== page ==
Philosopher of taste
Saturday, November 7, 2009
CHINON, FRANCE -- France has always been a nation of philosophers. Descartes contributed rigorous thinking. Montesquieu and Voltaire inspired democracy, and Sartre made it cool to despair. It was inevitable, sooner or later, that along would come Jacques Puisais, philosopher of taste.
When Puisais philosophizes about taste, as he has been doing for decades, he does not mean a red tie goes with a gray suit. He means the magic that happens when the right wine is married with the right food, when lamb chops are grilled over smoldering grape vines and baked apples are caramelized just so for lunch with friends and family.
But one should not misunderstand. The philosophy of taste as practiced by Puisais is not the windy lyricism of restaurant reviews or wine labels. It is an effort by a trained scientist and irrepressible epicurean to document what happens when people experience food and wine and to educate them about how to make it a more authentic experience that reinforces their human bonds.
The precise moment when a 27-year-old Chinon red splashes over the taste buds in a warm wave following on a pink chunk of lamb just lifted out of the fireplace, Puisais notes, will never be reproduced. The ambient air will never be quite the same, he points out as he served a meal at his home here, not to mention the aging process of the wine. Nor will the disposition of the diners around the table on a gloomy fall afternoon in this easy-living provincial town 150 miles southwest of Paris.
But the memory of the moment will live on, coloring perhaps forever the idea of fellowship around such a Chinon wine or the odor of those lamb chops, Puisais says, and creating a mental framework for the next such experience. The analysis helps explain why people yearn to recapture the comforting taste of grandmother's rabbit stew or relive the raspy passage of a cold rosé drunk on a romantic afternoon.
"You can't sell taste," said Puisais, 82, who nevertheless makes a living giving speeches, organizing conferences and writing books about the phenomenon of taste. His latest work is titled, with no apology to Descartes, "I Taste, Therefore I Am."
"He who eats a radish, for instance, will he be in a good mood?" he continued, stoking his fireplace. "Will he eat it correctly, with a little butter from Charente to counteract the sting? I can't know that. But once we've eaten the radish, we can talk about it. And when we do, we can know one another. And once we know one another, we can appreciate one another, even love one another."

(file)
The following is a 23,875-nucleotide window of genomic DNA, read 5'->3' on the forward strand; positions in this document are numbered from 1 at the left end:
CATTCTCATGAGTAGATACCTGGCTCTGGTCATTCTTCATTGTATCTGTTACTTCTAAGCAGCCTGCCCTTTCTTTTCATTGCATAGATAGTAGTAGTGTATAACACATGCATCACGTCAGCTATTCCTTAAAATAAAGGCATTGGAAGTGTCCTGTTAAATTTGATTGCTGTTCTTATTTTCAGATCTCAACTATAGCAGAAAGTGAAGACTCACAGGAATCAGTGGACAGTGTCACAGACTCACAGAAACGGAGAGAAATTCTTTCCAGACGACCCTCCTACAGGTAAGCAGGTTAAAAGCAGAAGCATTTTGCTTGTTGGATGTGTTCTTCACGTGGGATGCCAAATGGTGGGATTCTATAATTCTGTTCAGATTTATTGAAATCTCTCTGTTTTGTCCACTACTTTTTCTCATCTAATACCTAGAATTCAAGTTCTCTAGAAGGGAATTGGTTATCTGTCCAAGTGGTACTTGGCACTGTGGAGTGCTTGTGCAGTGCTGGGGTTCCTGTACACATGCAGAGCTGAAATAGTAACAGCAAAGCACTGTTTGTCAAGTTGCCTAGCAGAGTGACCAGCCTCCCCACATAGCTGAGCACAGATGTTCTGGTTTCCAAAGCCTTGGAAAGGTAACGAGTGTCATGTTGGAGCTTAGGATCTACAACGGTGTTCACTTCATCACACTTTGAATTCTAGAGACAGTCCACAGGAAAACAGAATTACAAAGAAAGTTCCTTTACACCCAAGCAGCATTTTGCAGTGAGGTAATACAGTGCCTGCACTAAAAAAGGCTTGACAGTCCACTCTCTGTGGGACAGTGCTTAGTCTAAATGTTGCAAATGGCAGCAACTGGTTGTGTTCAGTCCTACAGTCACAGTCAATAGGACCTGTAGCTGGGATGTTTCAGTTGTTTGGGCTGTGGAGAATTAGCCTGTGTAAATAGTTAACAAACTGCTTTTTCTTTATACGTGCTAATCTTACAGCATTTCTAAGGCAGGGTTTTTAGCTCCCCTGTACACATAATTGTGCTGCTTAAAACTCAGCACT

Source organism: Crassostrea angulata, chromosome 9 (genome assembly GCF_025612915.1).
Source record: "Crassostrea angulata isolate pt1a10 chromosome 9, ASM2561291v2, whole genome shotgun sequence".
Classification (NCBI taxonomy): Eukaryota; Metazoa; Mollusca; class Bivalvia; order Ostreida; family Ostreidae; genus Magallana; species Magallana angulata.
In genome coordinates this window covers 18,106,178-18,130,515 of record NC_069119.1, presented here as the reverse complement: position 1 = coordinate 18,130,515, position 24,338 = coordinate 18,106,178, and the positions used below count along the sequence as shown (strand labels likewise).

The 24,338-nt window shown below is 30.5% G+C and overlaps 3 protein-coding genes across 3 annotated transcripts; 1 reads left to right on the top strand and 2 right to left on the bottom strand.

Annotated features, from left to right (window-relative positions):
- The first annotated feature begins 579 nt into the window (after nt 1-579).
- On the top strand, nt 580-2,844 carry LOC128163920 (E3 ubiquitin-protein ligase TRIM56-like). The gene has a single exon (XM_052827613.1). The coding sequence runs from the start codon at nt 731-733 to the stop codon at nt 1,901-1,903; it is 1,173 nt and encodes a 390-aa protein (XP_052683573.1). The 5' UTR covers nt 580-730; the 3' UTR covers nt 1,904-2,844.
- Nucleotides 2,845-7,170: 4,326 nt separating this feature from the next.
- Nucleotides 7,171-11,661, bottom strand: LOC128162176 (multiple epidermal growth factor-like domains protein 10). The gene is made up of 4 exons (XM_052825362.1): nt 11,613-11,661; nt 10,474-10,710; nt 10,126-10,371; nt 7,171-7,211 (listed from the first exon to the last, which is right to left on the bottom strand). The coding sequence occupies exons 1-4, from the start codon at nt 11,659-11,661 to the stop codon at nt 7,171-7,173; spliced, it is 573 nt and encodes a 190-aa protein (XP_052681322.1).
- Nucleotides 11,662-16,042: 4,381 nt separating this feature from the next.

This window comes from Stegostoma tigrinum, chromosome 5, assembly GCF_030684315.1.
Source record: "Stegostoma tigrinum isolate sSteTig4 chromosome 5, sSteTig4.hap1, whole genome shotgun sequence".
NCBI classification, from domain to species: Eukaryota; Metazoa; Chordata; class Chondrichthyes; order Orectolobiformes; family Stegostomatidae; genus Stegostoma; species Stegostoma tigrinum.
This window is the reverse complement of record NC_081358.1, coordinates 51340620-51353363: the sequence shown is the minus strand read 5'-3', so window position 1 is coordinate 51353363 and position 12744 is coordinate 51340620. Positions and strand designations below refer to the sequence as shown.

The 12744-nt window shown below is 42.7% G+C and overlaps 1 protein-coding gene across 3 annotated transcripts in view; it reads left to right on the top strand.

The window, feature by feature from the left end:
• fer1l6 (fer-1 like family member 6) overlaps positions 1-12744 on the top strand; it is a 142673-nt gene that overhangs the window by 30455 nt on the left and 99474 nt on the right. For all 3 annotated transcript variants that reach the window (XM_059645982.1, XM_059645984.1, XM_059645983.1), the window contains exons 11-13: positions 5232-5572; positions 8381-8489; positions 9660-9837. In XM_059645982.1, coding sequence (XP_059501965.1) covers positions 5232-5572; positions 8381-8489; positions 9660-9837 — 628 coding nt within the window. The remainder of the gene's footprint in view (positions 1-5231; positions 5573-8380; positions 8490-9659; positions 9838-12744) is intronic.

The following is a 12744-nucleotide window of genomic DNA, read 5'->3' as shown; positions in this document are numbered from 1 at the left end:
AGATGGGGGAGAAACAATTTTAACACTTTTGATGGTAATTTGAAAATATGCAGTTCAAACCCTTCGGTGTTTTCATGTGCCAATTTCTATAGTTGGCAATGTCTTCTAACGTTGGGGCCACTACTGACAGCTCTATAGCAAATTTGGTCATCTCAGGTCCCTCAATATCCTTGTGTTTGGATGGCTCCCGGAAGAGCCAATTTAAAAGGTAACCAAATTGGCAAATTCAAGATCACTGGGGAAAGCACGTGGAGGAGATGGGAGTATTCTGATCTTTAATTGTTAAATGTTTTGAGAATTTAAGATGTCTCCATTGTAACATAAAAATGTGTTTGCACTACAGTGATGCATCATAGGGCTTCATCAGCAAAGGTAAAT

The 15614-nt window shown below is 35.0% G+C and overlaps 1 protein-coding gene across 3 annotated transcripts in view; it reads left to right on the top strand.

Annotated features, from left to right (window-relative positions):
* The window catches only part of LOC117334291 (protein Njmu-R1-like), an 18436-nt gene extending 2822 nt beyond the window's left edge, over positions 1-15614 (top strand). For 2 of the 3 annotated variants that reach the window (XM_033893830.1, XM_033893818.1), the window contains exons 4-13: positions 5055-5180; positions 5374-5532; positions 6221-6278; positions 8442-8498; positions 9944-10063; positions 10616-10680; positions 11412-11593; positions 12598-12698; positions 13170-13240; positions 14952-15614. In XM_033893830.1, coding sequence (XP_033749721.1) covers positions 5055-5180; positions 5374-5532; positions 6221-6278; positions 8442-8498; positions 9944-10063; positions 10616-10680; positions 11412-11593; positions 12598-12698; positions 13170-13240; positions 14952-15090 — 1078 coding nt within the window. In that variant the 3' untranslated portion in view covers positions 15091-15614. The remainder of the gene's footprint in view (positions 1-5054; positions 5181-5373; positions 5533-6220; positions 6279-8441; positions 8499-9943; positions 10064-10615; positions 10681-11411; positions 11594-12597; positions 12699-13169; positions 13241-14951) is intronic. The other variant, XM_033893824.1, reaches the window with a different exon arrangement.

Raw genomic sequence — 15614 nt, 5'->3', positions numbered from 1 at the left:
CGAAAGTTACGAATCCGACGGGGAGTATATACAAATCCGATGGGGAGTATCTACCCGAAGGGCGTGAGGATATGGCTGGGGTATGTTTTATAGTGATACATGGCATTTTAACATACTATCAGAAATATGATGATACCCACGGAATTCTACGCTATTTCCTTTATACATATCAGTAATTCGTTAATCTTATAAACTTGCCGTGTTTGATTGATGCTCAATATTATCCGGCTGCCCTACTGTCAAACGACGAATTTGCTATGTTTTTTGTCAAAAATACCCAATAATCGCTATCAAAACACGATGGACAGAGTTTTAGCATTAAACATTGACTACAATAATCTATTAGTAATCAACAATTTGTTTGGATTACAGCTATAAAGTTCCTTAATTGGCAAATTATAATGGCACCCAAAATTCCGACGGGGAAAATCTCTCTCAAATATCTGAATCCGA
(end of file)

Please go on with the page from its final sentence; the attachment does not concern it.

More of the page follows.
Puisais, the son of a wine merchant and a chemist who earned a doctorate in science, for three decades ran the local government laboratory that analyzes water, food and soil to guarantee against health hazards and support vineyards in the Loire region. But early on, he said, he began to understand that, although he could measure nutritional value and hygiene, chemistry was only one factor in the many things that made up taste. So he started his own lab within the lab, where he experimented with the ingredients of taste and began his long campaign to awaken French people -- particularly children -- to the importance of how things taste.
Rather than having pupils look in the dictionary to see what "fibrous" means, he sought to have them bite down on a boiled leek to experience the texture and taste for themselves. A book, "Taste In Children," led to the writing of a curriculum for classes in the local school system designed to awaken sensorial awareness among the young.
During the early 1990s, experimental classes in the philosophy of taste were undertaken in the national school system largely based on Puisais' guidelines. But the interest was temporary, and Puisais has been preaching his philosophy since then mainly to adults.
In 1999 he co-founded the Taste Institute, dedicated to research on sensory perceptions and eating habits.
In recent years, many of those who come to learn at Puisais' feet are from the United States, Japan and China. Alice Waters of the celebrated Chez Panisse in Berkeley has made the pilgrimage to Puisais' cosseted Chinon mansion. More recently, he was in Louisiana, where he made contact with a food impresario seeking help in setting up a "jazz menu" to combine Cajun style eating and listening.
In dealing with foreigners, Puisais has encountered difficulty in explaining an essential ingredient of wine, which French people call "terroir." It is a term that evokes the wine's attachment to the place it comes from and the traditions of the people who make it but which is not easily transferable to other cultures.
"In a glass of wine, there is as much air as earth. So terroir, it is the relationship between the two," Puisais said. "But you can't get it into English."
In France, among Puisais' students have been wine stewards who came to him to learn the art of matching wine and food. Some of France's most famous chefs, including Alain Senderens and members of the Troisgros family, turned to him for advice early in their careers. Puisais recalled sitting in Senderens' first successful restaurant, l'Archestrate in Paris, with a collection of two dozen wine bottles at his table, patiently marrying dishes and wines for a wine-focused menu.
"When I order for myself in a restaurant, I frequently choose the wine first," Puisais said, "then I choose food to go with it. And I insist that the garnish be separated from the main dish. Otherwise you are distracted by the mixing of tastes."
With his grilled lamb chops, however, Puisais happily served little lima beans, picked from his own garden and prepared by his wife, Suze. Whatever distraction he suffered seemed overwhelmed by the homey taste as he hummed appreciation across the table to Suze and chewed away. He smiled: "Aren't we content here like this?"